Just days after flooding from superstorm Sandy left her downtown Riverhead shop in ruins, Pieceful Quilting owner Angela Veeck had made up her mind.
She would head north, away from the Peconic River.
Specifically, Ms. Veeck looked to move her store to a then-empty 2,400-square-foot space in Calverton Commons on Sound Avenue.
“I am a very happy camper because every cloud has a silver lining,” Ms. Veeck said last week, when asked to describe her rebuilt life and livelihood a year after Sandy. “My new store is much nicer and, most important, it is dry.”
That’s a significant change from last November, when Ms. Veeck’s ordeal was featured on the front page of the Riverhead News-Review.
It was about 11 months ago that Pieceful Quilting, which had been located at the southern corner of downtown Riverhead’s McDermott Avenue for 30 years, was effectively destroyed when floodwaters from Sandy reached heights of two feet and hung around the shop for 36 hours, causing black mold to grow throughout the rented space. A few employees salvaged what they could from the store.
Pieceful Quilting wasn’t the only downtown shop affected by the storm. Ray Pickersgill, president of the Riverhead Business Improvement District said his East Main Street store, Robert James Salon, was closed for a month after Sandy. And the Serpentine Museum, which was slated to debut this year at the site of the former Dinosaur Walk Museum, still hasn’t opened thanks to storm damage.
The museunm’s owners “had to put on a new roof,” Mr. Pickersgill said.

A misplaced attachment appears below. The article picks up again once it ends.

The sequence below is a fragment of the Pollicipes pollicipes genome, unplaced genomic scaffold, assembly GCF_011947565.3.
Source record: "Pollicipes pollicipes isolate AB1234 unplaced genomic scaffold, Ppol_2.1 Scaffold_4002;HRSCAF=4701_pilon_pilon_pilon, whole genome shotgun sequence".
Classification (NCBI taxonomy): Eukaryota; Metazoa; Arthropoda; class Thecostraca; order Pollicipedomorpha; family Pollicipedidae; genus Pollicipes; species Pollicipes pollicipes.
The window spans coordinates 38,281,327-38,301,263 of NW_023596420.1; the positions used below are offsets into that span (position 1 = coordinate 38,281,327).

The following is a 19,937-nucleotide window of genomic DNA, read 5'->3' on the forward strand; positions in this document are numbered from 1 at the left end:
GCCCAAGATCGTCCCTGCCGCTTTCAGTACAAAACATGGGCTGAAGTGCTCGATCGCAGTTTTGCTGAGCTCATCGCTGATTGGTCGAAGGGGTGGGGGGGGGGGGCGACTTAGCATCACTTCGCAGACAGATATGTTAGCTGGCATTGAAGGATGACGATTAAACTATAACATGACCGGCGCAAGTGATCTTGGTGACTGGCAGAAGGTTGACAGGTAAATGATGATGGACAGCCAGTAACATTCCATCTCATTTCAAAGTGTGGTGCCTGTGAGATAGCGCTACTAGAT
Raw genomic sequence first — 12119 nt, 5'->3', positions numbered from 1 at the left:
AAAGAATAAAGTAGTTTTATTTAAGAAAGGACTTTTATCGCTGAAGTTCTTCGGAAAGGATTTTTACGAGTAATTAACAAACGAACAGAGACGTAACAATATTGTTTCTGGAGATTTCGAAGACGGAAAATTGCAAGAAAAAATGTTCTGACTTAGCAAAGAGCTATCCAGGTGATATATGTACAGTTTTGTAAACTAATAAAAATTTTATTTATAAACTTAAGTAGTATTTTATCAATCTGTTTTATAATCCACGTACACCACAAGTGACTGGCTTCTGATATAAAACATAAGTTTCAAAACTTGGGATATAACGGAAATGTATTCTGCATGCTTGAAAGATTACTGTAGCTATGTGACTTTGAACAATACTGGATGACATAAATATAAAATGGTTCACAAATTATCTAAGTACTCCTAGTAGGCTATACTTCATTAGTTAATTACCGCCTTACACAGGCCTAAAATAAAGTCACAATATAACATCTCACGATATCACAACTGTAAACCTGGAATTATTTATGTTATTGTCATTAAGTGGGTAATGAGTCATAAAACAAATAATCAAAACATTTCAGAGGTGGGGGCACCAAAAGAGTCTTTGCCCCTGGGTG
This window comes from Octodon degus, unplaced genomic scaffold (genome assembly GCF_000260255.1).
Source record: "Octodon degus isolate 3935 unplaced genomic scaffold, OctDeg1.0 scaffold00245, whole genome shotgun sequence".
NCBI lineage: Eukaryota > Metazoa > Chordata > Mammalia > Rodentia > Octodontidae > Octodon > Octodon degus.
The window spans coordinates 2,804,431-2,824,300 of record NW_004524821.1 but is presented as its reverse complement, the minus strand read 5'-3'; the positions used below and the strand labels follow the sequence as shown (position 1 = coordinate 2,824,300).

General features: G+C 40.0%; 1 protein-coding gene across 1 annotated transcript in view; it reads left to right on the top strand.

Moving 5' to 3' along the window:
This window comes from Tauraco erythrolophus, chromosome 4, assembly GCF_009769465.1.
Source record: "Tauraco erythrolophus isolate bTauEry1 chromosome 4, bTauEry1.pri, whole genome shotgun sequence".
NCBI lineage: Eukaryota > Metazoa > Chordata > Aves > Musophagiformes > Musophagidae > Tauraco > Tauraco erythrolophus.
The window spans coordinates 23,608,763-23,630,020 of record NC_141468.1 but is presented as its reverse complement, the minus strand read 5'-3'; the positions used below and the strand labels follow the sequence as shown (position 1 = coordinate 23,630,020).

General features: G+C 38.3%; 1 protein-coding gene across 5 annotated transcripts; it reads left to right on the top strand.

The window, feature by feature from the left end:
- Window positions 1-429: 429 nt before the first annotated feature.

Ms. Veeck said last year that her flood and business insurance would not cover her damage-related expenses. Last week, she said her insurance company eventually did compensate her for about 60 percent of losses, but only for the store’s contents.
“Insurance companies are not in the business of giving out money,” she said. “They’re in the business of collecting money.”
Ms. Veeck said she was able to use some of the insurance money to purchase inventory for her new shop, which sells quilting supplies and material, but said her insurer didn’t cover the cost of moving Pieceful Quilting to Calverton.
“It was a very big expense to move into a new space and have to totally put together a new store,” she said.
“We were sad that [Pieceful Quilting] had to leave,” Mr. Pickersgill said. “Unfortunately, she didn’t have an alternative at the time, but I hope she’s doing well in her location. She contributed a lot to Main Street. Her store was very popular.”
It took Ms. Veeck just six weeks to get fully moved into the new storefront, which is located in the same plaza as Mema’s Pizza, just west of Bean & Bagel Cafe — a feat she attributes to her husband, Ken — “He’s a keeper,” she said — and her employees.
“I couldn’t have done it without my staff,” she said.
Ms. Veeck’s neighbor, Stella Johnson, also helped move contents salvaged from the Riverhead store to a trailer last November so they could be moved to the new shop.
And although it’s smaller than her old Riverhead shop, Ms. Veeck said her new Calverton location features a bright, open layout that gives the illusion of size. Business is good, she said, but she won’t know the full extent of Pieceful Quilting’s losses until sometime in November, when she can better tally year-to-year numbers.
“It will be two months before I know exactly what the implications were in terms of losses and customers,” she said. “It’s too early to tell, but I would say that we’re doing okay.”